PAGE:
Hobbies are often a good place to start looking for investment opportunities. If your hobby is collectibles, for example, you may be interested in learning more about companies that specialize in sports memorabilia, art, toys, and other collectibles for hobbyists. You can probably find a stock associated with any kind of hobby you can imagine. If you like longboarding, you can find a company that makes the equipment, the pads, and other items associated with the activity. If you like sports, there are lots of publicly traded companies that make sporting equipment.

To recap, our philosophy is that following your interests is a possible way for you can get motivated to begin investing. You may not make any profit and you may even lose money, but this will at least get you acclimated to the market. When you become an experienced Teenvestor, you can then move on to investments in big companies that look promising – whether you have a passion for those businesses or not.

Look To Your Friends and Classmates For Ideas
Other young people are excellent sources of good investment ideas. Just by observing what your friends and classmates love to wear and eat, you can see some good investment potential. The entertainment they choose and the beverages they drink can also be a clue to the right stocks. For example, if you notice that your classmates prefer energy drinks, perhaps this is a sign that you should look more carefully into the stock performance of companies that make such beverages.

Look around your school for items that are popular among your classmates. Look around your house for products, foods, and gadgets that your family prefers. Ideas are everywhere. Don’t limit yourself to just what is in your immediate environment. The only things to watch out for are items that are too trendy, because they will probably fade away in a year or two.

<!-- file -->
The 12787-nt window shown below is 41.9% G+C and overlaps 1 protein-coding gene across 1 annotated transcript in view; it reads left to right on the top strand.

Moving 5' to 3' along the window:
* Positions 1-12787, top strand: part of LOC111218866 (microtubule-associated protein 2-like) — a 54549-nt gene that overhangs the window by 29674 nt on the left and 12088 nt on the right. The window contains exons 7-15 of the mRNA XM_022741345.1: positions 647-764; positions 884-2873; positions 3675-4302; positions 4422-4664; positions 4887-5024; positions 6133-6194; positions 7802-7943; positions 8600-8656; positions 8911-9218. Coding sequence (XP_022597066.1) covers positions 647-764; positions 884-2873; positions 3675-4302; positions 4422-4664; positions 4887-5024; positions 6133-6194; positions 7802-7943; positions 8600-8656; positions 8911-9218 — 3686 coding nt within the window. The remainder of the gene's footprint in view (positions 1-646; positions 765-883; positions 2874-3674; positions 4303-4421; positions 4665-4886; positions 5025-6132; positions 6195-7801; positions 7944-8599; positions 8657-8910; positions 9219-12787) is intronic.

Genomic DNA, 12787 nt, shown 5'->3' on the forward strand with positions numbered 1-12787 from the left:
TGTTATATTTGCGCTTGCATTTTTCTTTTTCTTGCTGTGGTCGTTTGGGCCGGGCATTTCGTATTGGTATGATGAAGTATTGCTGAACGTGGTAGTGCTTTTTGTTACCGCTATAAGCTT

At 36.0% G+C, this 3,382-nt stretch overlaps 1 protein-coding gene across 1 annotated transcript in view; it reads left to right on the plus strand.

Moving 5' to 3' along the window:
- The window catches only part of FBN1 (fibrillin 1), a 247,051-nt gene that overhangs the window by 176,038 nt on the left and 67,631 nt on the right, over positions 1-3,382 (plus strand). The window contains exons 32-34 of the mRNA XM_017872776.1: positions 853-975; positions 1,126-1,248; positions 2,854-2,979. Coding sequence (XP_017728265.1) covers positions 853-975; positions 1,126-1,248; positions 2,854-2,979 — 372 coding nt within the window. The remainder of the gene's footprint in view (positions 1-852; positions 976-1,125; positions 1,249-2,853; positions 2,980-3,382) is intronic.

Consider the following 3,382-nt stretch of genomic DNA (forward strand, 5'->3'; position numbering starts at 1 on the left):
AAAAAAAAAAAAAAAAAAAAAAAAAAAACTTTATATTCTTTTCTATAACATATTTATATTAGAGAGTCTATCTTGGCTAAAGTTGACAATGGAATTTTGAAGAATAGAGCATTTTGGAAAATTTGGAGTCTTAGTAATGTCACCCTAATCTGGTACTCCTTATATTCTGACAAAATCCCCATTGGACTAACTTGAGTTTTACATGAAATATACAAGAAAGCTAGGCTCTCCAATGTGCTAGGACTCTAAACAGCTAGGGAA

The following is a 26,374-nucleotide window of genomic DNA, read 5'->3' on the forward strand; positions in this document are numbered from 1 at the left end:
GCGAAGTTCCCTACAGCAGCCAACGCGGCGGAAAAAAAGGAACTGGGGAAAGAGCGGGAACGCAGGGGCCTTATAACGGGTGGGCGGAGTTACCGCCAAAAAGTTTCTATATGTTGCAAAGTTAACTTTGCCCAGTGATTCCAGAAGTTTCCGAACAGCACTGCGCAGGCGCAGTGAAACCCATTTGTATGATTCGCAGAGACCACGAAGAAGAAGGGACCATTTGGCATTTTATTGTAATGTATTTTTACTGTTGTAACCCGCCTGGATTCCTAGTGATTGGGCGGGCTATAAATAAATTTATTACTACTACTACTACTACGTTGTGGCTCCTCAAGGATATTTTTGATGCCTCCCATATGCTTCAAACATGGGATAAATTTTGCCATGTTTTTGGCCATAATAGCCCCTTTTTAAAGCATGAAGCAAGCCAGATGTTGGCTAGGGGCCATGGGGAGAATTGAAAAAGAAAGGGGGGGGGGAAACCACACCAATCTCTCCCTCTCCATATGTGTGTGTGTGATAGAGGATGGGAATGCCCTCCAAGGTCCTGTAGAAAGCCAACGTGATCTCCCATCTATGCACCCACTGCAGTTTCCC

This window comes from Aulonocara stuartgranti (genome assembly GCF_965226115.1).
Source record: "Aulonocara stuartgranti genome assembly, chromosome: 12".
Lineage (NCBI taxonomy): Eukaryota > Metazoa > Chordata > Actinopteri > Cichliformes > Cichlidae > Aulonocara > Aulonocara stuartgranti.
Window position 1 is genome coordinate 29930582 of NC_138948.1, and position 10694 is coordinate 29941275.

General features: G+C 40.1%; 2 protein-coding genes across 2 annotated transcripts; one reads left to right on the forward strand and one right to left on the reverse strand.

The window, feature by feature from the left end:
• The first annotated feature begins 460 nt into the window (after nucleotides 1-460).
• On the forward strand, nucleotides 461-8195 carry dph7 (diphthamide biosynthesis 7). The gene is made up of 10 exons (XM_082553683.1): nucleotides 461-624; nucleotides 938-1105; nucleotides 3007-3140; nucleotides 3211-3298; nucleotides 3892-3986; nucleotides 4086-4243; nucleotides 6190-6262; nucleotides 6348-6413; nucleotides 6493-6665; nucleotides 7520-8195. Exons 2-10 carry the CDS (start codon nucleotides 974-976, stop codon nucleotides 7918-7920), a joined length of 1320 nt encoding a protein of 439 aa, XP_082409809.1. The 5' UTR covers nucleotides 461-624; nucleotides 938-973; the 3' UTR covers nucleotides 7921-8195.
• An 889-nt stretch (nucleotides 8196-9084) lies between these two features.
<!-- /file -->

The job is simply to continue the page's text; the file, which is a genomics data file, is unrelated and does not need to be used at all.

Start Reading Business Publications
Teenvestors should read business publications available in print or online. Fortunately, 13-year olds can read and understand most general business publications. We knew an 11-year old who read The Wall Street Journal regularly.

We believe The Wall Street Journal should be required reading for every Teenvestor. Go to the publication’s website and just review the short article summaries if you don’t have a paid subscription – you are sure to absorb something from this great publication.

In addition, high-quality business news aggregators and publications such as Yahoo!Finance, Marketwatch, Investopedia, Forbes, and Fortune can be great resources on new companies and trends you should explore for investment ideas. These publications can often save Teenvestors lots of research time because they publish detailed, up-to-date articles on some of the biggest companies in the United States and around the world.